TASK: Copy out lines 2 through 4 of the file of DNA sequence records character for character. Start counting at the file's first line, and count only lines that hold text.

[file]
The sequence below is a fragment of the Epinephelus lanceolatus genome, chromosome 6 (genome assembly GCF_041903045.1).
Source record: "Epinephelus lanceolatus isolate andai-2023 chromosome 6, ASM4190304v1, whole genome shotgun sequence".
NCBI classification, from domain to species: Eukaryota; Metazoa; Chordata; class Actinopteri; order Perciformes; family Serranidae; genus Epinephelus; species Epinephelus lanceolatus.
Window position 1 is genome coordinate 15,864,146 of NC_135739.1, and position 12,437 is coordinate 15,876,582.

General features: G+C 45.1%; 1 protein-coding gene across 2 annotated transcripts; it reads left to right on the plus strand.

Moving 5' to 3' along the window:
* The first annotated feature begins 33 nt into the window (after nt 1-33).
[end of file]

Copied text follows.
Source record: "Epinephelus lanceolatus isolate andai-2023 chromosome 6, ASM4190304v1, whole genome shotgun sequence".
NCBI classification, from domain to species: Eukaryota; Metazoa; Chordata; class Actinopteri; order Perciformes; family Serranidae; genus Epinephelus; species Epinephelus lanceolatus.
Window position 1 is genome coordinate 15,864,146 of NC_135739.1, and position 12,437 is coordinate 15,876,582.